A therapeutic substance or a drug can be incorporated in the modified polymer. The therapeutic substance can include any compound that exerts a therapeutic or prophylactic effect for the patient. The substance can be for inhibiting the migration and/or proliferation of smooth muscle cells or for the treatment of restenosis and can include small molecule drugs, peptides, proteins, oligonucleotides, or DNA. Examples of the drugs include antiproliferative substances such as actinomycin D, or derivatives and analogs thereof. Synonyms of actinomycin D include dactinomycin, actinomycin IV, actinomycin I1, actinomycin X1, and actinomycin C1. The substance can also fall under the genus of antineoplastic, anti-inflammatory, antiplatelet, anticoagulant, antifibrin, antithrombin, antimitotic, antibiotic, antiallergic and antioxidant substances. Examples of such antineoplastics and/or antimitotics include paclitaxel, docetaxel, methotrexate, azathioprine, vincristine, vinblastine, fluorouracil, doxorubicin hydrochloride, and mitomycin. Examples of such antiplatelets, anticoagulants, antifibrin, and antithrombins include sodium heparin, low molecular weight heparins, heparinoids, hirudin, argatroban, forskolin, vapiprost, prostacyclin and prostacyclin analogues, dextran, D-phe-pro-arg-chloromethylketone (synthetic antithrombin), dipyridamole, glycoprotein IIb/IIIa platelet membrane receptor antagonist antibody, recombinant hirudin, and thrombin. Examples of such cytostatic or antiproliferative agents include angiopeptin, angiotensin converting enzyme inhibitors such as captopril, cilazapril or lisinopril, calcium channel blockers (such as nifedipine), colchicine, fibroblast growth factor (FGF) antagonists, fish oil (ω-3-fatty acid), histamine antagonists, lovastatin (an inhibitor of HMG-CoA reductase, a cholesterol lowering drug), monoclonal antibodies (such as those specific for Platelet-Derived Growth Factor (PDGF) receptors), nitroprusside, phosphodiesterase inhibitors, prostaglandin inhibitors, suramin, serotonin blockers, steroids, thioprotease inhibitors, triazolopyrimidine (a PDGF antagonist), and nitric oxide. An example of an antiallergic agent is permirolast potassium. Other therapeutic substances or agents which may be appropriate include alpha-interferon, genetically engineered epithelial cells, rapamycin, rapamycin derivatives and analogs, and dexamethasone.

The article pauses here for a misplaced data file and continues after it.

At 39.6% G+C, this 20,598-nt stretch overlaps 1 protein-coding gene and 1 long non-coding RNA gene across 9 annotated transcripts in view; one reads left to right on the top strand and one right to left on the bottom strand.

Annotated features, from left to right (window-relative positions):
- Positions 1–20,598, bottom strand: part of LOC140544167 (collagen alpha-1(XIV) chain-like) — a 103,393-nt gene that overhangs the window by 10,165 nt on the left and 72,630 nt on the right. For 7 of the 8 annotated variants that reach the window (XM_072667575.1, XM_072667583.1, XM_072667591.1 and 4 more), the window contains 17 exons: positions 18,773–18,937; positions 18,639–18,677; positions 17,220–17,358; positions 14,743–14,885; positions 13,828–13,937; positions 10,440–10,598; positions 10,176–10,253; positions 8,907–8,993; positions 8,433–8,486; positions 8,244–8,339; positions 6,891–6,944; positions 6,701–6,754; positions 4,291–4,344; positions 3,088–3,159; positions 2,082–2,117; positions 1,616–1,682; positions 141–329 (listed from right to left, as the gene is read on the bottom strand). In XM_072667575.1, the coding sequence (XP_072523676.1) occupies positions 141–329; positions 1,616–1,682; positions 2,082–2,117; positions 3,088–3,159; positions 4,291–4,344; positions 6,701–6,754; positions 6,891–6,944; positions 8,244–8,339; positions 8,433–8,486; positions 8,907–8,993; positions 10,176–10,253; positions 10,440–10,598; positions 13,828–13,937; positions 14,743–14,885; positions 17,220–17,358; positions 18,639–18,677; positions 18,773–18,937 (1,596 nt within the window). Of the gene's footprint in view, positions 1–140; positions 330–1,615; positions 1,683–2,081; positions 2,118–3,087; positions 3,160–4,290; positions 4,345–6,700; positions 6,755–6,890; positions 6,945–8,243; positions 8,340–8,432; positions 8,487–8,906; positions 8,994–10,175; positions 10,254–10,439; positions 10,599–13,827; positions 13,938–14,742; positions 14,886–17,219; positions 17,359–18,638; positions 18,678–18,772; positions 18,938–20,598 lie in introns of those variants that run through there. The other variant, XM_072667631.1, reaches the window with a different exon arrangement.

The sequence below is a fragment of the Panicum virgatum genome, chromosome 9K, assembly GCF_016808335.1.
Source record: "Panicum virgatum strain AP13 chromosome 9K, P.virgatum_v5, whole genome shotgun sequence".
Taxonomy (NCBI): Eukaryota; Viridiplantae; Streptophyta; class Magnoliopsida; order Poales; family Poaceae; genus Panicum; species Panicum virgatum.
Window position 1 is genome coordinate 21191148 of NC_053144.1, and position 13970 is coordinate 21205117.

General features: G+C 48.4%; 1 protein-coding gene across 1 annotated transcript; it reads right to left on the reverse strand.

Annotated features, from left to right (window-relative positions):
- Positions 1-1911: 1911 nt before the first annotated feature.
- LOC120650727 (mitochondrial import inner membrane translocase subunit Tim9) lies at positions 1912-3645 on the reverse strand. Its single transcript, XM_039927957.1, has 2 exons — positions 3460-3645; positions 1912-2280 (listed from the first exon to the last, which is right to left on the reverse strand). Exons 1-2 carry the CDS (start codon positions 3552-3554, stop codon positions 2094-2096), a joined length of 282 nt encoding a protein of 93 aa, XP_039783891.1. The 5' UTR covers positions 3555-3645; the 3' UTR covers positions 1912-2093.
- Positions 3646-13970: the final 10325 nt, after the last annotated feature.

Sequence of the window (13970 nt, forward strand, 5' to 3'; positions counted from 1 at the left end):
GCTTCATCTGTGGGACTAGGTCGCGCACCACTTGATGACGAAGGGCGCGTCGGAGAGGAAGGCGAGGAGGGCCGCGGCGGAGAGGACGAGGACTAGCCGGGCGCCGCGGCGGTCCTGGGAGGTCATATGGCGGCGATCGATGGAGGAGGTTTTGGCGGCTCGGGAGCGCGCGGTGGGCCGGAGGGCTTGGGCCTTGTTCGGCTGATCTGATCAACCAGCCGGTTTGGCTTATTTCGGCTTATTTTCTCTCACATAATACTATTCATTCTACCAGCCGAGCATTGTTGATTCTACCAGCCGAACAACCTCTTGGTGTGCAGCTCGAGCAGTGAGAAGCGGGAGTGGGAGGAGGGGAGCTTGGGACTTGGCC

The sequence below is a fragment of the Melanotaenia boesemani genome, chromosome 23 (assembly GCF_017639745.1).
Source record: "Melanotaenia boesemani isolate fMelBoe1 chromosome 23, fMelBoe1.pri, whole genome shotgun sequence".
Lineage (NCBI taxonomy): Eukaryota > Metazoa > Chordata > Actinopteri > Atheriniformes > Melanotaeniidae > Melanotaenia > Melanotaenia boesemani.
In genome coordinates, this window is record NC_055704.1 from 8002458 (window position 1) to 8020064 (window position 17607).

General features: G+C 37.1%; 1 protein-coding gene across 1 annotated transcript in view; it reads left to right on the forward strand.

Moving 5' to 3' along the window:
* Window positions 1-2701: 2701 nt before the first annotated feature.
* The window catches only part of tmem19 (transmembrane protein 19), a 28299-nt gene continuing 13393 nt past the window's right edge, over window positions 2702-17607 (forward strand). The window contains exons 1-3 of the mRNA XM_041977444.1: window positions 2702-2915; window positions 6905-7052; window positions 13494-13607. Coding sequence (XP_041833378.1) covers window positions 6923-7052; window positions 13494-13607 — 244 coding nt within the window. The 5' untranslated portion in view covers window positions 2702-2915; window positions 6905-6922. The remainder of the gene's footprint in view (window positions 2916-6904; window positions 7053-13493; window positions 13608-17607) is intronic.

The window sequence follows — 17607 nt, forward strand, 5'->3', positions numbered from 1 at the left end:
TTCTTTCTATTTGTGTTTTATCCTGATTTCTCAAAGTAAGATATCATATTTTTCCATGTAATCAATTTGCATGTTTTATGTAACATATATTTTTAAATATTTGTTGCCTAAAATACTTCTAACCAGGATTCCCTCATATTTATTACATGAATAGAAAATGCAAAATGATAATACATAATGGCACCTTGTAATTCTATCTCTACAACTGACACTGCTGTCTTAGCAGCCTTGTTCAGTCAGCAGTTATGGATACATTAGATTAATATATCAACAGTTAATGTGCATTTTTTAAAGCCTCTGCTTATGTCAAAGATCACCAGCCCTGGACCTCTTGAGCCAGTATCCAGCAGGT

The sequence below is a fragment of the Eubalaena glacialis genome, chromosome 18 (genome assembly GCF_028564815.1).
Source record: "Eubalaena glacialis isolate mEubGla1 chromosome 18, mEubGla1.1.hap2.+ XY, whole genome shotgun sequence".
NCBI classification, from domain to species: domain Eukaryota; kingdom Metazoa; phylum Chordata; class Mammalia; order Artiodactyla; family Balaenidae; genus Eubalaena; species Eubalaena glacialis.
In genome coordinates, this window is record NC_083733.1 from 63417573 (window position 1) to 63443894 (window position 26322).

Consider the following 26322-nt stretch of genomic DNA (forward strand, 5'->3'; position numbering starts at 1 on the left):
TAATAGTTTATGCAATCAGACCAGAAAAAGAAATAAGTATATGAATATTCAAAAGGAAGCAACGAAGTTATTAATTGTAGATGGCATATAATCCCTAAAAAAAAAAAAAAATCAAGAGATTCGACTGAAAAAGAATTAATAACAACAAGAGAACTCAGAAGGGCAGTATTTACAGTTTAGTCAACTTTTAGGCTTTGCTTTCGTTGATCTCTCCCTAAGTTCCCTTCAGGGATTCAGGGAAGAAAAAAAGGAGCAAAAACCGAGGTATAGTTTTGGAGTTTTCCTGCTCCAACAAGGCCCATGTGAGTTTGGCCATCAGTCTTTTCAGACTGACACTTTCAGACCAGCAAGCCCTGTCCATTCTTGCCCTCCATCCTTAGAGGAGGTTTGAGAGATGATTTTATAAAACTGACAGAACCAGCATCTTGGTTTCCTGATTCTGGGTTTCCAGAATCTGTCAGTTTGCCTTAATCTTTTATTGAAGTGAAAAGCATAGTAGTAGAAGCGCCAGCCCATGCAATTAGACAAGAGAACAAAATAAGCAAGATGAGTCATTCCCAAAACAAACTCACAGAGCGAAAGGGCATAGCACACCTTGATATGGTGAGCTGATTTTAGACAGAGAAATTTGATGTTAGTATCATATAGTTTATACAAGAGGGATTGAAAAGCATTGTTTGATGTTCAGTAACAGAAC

The coating of the present invention can be used in conjunction with a balloon-expandable or self-expandable stent. The application of the coating is not limited to stents and the coating can also be used with a variety of other medical devices. Examples of other implantable medical device include stent-grafts, grafts (e.g., aortic grafts), artificial heart valves, cerebrospinal fluid shunts, pacemaker electrodes, axius coronary shunts and endocardial leads (e.g., FINELINE and ENDOTAK, available from Guidant Corporation). The underlying structure of the device can be of virtually any design.